IMPROVEMENTS ARE MADE TO STUDENTS’ SUBSISTENCE – ON AN INSUFFICIENT SCALE
General housing allowance must be made personal in such a way that the incomes of the people you live with will no longer affect the amount of allowance.
Possible win! Rinne’s government intends to establish a committee to work on the social security reform. The committee will also cover general housing allowance, which the government ‘strives to develop towards a more personal direction’. The government programme has a separate entry on students’ housing allowance: the problems of students’ shared living arrangements and general housing allowance as well as the needs to fix these problems will be investigated.
Analysis: Both me and the entire Student Union are happy that the problems of general housing allowance and shared living arrangements in particular will be investigated. The issue here is what the investigation leads to. The best way to solve the issue would be to make housing allowance personal, with only the income of the person applying for housing allowance affecting the amount of allowance. Developing the housing allowance towards a more personal direction could refer to this.
The level of the study grant must be increased by 100 euros per month.
(Too) small win: The plan is to tie the study grant to the index and increase the provider supplement of the student aid.
Analysis: We can be happy about the increase to the provider supplement of the student aid and the student aid being once again tied to the index. However, this is not enough – according to a report commissioned by HYY and AYY, half of students live under the at-risk-of-poverty threshold, and students are getting into debt at record rate just to cover their everyday expenses. Moreover, many of the parties taking part in the government promised an increase to the study grant before the elections. The formulation of the government programme is a disappointment to students and does not do much to improve students’ subsistence.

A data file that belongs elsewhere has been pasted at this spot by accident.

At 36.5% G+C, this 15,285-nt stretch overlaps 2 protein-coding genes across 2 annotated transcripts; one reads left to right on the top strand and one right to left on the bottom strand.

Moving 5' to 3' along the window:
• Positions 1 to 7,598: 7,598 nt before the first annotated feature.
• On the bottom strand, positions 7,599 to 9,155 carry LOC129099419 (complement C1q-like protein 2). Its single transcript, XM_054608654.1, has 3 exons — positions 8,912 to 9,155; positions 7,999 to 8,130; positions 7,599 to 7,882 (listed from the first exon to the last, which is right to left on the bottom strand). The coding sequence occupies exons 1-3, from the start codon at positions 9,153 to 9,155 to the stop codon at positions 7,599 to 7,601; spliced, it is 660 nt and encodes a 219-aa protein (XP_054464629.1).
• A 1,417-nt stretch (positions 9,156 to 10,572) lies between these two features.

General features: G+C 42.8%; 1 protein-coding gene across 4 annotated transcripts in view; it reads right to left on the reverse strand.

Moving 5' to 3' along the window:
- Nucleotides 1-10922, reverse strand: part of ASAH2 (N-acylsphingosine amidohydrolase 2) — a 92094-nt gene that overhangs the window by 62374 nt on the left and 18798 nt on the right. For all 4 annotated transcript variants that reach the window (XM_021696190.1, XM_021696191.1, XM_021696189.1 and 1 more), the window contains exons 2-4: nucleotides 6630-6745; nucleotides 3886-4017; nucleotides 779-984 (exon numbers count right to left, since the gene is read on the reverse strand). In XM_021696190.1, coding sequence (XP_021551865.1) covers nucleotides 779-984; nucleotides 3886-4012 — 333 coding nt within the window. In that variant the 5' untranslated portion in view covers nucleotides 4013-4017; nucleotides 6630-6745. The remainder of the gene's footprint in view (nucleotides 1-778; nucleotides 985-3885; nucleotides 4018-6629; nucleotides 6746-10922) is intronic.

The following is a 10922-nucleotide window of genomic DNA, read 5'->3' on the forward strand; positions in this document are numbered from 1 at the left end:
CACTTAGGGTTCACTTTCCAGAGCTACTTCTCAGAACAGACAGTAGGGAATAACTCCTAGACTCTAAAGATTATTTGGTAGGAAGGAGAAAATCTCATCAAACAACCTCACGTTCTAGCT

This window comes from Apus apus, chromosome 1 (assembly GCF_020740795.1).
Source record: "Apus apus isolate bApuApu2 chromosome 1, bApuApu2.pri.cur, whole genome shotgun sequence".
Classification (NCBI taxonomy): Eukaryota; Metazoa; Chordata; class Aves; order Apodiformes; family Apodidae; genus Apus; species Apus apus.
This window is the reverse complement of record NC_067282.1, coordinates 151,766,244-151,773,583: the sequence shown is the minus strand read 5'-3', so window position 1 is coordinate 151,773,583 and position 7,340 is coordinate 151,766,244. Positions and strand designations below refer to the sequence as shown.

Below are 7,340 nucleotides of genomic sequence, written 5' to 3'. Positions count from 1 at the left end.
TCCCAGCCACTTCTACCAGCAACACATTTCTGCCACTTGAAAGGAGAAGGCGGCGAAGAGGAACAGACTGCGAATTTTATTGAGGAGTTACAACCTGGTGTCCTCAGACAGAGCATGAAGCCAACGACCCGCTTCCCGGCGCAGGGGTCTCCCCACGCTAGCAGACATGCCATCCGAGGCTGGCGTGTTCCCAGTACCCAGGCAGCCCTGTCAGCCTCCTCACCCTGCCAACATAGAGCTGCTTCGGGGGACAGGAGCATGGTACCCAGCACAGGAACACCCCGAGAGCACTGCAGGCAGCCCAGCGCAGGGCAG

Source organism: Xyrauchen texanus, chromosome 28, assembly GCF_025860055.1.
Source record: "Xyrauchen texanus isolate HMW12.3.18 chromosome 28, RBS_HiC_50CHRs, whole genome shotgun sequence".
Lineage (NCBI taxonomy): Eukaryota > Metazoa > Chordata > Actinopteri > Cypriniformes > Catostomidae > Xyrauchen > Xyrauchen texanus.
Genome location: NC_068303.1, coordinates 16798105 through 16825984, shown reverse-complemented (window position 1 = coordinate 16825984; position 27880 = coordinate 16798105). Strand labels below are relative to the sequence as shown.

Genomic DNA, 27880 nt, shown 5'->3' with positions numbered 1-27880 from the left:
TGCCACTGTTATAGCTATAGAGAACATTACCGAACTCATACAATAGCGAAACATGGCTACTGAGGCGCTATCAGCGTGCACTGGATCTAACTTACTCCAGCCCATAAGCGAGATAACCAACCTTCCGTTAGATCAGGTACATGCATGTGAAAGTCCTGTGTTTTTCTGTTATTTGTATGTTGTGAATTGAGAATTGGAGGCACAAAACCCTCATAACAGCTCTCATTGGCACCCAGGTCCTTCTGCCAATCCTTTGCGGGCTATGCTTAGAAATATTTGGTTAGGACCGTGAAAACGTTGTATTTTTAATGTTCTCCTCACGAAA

Students must be included in the comprehensive reform of social security.
Win: The government will launch the social security reform, which will be prepared in a committee established for the purpose. The committee will be tasked with investigating and preparing measures to harmonise basic security benefits that are at around the same level.
Analysis: Based on the government programme, it would seem that students will be included in the comprehensive reform of social security. The role of the student aid in the reform is still open.
The best way to reform the social security system is to move to gratuitous basic income.
(Too) small win: Rinne’s government intends to conduct a negative income tax experiment by utilising the results of the basic income experiment.
Analysis: A negative income tax would mean that the earned income tax of low-income employees, pensioners and entrepreneurs could be negative – in other words, they would be paid some money on top of the earned income. In the government programme, this is referred to as the earned income benefit. This is not the same as basic income because basic income is paid to everyone, whereas the earned income benefit is only aimed at people with a low income. Based on the government programme, students would not be included in the earned income benefit experiment. This is wrong, as students would also greatly benefit from the results of the experiment.
As a whole, the government programme looks good from a student perspective, although it could be better. The formulations of the programme include several causes of joy for us. It is good to see that the government intends to work to mitigate global warming and secures the operating conditions of higher education institutions with additional funding. However, we must continue our advocacy work, especially to improve higher education students’ subsistence.
In the end, only actions matter. In four years, at the latest, we will be able to assess how student-friendly Rinne’s government actually was.
Chair of the board of HYY